The heavy rains provided little relief in some areas devastated by forest fires in Australia, which put the future of 327 protected species of animals and plants at risk.
Officials in the states of New South Wales and Victoria, in the south-east of the country, have warned that today will be marked by severe storms, hail and possible floods and winds.
Heavy rains fell in the East Gippsland region, one of the areas most affected by the fires in Victoria, and rains also hit the south coast and the Snowy Mountains, which have been devastated by flames since New Year’s Eve.
In Canberra, hailstones the size of tennis balls caused damage to vehicles and trees.
Also, in the Blue Mountains, about 100 kilometers west of Sydney, two people were hospitalized after being struck by lightning, although they are in a stable condition.
In the northeastern state of Queensland, strong winds and storms have caused flooding in several areas adjacent to the city of Brisbane, especially in the Gold Coast tourist area.
Falling rains eased the work for firefighters trying to put out the fires that have hit more than 80,000 square kilometers since September and killed at least 29 people.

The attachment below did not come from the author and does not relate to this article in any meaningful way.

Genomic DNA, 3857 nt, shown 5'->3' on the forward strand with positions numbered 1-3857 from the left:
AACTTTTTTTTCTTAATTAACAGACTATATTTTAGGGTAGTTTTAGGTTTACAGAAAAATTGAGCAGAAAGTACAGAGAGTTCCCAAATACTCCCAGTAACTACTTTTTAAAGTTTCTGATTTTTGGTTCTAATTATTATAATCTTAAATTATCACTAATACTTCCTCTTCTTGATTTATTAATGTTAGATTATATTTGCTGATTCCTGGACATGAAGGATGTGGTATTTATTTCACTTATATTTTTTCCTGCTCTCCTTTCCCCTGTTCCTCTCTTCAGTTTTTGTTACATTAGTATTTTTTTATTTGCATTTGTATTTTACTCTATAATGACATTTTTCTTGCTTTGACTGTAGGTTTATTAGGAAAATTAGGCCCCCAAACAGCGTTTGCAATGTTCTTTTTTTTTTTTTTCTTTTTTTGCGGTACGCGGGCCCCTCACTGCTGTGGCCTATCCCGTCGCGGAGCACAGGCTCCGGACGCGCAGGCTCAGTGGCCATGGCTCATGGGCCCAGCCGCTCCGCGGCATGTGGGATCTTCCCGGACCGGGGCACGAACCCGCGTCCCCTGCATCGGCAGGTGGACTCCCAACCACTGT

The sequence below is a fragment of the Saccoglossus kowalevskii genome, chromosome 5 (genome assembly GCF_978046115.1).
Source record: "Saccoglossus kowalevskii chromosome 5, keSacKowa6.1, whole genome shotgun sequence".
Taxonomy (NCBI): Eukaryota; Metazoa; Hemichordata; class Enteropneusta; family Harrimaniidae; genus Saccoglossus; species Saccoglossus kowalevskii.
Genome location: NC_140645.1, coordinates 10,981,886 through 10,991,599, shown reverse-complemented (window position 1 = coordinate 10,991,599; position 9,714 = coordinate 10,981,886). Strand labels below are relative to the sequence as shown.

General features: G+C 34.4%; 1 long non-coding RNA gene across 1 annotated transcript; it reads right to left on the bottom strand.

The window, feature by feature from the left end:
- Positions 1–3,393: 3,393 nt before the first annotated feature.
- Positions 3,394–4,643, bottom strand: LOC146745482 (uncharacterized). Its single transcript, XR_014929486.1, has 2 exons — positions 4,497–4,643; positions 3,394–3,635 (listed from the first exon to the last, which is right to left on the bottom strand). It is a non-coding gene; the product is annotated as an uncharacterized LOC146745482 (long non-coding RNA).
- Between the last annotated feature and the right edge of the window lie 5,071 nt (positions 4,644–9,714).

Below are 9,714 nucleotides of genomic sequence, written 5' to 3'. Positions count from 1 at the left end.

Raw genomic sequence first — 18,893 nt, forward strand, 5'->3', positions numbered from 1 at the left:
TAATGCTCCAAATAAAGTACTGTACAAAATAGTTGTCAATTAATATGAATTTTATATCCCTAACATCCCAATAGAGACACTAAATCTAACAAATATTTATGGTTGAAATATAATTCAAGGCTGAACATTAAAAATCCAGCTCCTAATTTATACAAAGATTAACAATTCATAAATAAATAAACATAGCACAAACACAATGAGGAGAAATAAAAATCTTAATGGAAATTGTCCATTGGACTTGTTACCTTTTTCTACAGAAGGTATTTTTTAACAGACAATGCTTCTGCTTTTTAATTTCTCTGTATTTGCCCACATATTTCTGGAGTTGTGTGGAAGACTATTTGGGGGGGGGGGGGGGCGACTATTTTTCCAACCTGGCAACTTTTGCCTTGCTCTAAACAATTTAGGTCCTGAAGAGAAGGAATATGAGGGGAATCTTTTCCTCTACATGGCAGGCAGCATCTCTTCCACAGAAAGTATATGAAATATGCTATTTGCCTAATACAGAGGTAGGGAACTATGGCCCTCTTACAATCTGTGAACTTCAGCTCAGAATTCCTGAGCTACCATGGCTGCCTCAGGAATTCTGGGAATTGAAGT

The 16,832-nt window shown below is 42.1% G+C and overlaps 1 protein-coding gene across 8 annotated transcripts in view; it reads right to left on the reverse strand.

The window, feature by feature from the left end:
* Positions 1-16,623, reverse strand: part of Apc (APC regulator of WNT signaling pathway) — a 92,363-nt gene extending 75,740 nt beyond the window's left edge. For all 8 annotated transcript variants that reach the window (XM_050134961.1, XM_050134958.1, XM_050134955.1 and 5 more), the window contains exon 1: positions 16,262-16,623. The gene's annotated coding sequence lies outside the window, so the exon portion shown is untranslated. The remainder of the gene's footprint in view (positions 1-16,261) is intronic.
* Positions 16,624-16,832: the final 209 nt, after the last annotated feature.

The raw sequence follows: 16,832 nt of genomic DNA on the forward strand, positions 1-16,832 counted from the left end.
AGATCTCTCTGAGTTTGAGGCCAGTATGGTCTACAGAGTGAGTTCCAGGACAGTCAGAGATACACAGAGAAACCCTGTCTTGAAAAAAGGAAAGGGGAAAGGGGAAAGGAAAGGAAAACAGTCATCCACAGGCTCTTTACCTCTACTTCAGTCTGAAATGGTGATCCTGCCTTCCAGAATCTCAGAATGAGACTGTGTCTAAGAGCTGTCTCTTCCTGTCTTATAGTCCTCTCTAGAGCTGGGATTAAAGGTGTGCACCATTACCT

However, the weather conditions are temporary, as on Thursday an increase in temperature is expected. On Friday, it should rain again.
Forest fires are putting the future of at least 327 protected species of animals and plants at risk, destroying up to 80% of their habitats, according to a report released today by the Australian Government.
Fires in Australia, a country with unique flora and fauna in the world, threaten 272 species of plants, 16 mammals, 14 species of frogs, 9 birds, 7 reptiles, 4 types of insects, 4 varieties of fish and a species of spider, according to a document issued by the Australian Ministry of Environment.
The Ministry also indicated that 31 species, out of 327, were classified as “in critical danger”, another 110 as “in danger” and 186 as “vulnerable”.
Australia is home to a wide variety of unique animals on its mainland, with about 300 native species, including marsupials like kangaroos and koalas, monotremes like platypuses and echidnas and a canid (dingo). Of these, about 244 species or 81% are found only in Australia. This official data is revealed weeks after a group of scientists at the University of Sydney estimated that forest fires would have affected more than a billion animals, including a large number of koalas, which are in danger of extinction on Australia’s east coast.